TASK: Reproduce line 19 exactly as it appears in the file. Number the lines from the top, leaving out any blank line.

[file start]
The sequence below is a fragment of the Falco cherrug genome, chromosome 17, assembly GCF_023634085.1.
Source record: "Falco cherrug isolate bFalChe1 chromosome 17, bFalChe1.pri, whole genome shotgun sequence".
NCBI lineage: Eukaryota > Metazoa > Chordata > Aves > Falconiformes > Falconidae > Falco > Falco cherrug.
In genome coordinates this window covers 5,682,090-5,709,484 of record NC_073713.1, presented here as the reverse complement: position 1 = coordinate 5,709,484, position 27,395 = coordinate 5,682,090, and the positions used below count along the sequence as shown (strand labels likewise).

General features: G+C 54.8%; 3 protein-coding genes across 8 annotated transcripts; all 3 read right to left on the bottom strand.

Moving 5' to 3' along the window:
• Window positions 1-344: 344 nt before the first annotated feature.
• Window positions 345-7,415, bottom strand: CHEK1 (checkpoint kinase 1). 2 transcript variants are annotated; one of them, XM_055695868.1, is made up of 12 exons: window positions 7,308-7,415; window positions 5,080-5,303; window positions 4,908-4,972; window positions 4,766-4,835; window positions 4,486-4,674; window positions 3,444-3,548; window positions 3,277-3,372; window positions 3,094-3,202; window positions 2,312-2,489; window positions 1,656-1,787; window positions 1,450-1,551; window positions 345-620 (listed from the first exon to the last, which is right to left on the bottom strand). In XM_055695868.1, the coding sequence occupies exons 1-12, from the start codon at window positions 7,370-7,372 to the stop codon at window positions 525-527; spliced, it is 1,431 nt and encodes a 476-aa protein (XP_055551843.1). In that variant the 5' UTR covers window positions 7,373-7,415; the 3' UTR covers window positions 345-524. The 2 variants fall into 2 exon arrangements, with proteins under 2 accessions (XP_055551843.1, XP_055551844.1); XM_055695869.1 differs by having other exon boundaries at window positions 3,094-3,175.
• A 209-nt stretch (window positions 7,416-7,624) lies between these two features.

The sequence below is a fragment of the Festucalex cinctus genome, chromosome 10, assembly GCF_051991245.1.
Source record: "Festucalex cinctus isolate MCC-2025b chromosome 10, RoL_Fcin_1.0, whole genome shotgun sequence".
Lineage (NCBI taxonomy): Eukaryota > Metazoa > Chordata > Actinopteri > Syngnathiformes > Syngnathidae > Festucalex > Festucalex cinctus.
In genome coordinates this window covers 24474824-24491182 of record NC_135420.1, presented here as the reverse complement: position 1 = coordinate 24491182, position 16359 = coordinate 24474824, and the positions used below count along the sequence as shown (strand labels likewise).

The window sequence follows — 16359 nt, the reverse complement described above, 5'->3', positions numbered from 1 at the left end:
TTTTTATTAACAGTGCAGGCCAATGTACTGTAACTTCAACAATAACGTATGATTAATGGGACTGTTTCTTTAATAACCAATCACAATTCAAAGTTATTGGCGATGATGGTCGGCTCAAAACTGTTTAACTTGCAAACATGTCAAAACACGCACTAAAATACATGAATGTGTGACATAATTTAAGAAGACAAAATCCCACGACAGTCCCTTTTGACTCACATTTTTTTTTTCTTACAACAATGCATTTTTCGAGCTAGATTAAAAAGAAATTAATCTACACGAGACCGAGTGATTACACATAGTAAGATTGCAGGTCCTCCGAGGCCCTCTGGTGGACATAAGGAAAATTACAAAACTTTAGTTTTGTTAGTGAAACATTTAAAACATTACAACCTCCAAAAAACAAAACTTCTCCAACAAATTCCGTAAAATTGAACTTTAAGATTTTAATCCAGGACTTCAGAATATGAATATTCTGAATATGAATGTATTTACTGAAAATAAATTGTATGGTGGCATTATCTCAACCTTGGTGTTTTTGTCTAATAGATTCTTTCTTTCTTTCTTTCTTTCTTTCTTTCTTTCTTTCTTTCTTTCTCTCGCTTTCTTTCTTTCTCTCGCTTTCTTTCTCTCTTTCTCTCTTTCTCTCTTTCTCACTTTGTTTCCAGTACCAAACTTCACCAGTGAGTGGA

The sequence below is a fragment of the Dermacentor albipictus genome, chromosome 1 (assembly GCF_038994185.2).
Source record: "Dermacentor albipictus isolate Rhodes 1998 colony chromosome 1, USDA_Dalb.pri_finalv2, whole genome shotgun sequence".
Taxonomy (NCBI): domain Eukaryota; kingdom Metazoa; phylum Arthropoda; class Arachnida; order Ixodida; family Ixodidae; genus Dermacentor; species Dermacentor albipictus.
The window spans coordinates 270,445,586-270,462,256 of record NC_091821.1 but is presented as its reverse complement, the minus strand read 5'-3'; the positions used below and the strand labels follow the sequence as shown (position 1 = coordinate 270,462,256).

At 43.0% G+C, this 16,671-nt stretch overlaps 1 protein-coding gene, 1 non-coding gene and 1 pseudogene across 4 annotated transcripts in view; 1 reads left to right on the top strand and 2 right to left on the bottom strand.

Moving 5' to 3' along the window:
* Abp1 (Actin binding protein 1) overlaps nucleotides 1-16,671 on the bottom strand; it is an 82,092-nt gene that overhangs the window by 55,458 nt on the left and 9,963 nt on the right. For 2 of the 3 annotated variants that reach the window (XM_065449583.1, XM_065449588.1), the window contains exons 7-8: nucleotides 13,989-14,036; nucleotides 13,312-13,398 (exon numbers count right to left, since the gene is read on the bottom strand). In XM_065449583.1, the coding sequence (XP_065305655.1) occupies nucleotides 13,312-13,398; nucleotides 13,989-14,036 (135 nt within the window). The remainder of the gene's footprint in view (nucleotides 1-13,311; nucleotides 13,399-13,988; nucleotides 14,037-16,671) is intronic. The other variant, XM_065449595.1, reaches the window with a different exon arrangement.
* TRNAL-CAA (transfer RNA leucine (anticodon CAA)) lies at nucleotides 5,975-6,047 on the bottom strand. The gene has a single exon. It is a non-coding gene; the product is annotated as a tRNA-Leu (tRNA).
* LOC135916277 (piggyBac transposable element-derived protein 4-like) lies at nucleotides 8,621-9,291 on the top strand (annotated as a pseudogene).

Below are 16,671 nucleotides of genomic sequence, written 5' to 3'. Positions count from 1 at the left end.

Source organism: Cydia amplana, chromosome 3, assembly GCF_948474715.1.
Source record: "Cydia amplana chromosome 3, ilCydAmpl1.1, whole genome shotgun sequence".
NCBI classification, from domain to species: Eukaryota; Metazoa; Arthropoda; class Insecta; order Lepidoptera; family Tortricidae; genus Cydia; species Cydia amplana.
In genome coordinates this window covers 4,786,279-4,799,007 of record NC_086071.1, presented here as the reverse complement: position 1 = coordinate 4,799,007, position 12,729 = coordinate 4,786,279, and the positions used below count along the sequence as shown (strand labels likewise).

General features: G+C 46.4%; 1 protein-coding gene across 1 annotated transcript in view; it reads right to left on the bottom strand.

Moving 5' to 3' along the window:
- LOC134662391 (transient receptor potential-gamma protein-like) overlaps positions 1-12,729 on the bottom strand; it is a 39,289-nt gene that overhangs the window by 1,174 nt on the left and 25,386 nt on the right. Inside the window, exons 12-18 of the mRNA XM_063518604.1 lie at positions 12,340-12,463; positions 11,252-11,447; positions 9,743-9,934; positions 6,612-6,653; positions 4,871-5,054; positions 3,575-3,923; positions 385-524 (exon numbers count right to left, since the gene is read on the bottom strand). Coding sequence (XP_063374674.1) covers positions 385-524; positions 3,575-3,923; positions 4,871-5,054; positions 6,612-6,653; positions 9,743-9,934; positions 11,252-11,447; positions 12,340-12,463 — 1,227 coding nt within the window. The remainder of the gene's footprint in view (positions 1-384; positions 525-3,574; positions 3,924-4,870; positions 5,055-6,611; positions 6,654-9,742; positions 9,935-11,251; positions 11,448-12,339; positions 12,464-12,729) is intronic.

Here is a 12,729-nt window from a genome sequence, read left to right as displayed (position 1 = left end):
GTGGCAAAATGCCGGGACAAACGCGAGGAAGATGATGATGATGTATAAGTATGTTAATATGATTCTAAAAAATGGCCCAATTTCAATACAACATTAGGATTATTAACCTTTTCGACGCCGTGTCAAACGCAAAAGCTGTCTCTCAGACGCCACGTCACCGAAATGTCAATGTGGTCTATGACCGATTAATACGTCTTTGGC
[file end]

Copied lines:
The window spans coordinates 270,445,586-270,462,256 of record NC_091821.1 but is presented as its reverse complement, the minus strand read 5'-3'; the positions used below and the strand labels follow the sequence as shown (position 1 = coordinate 270,462,256).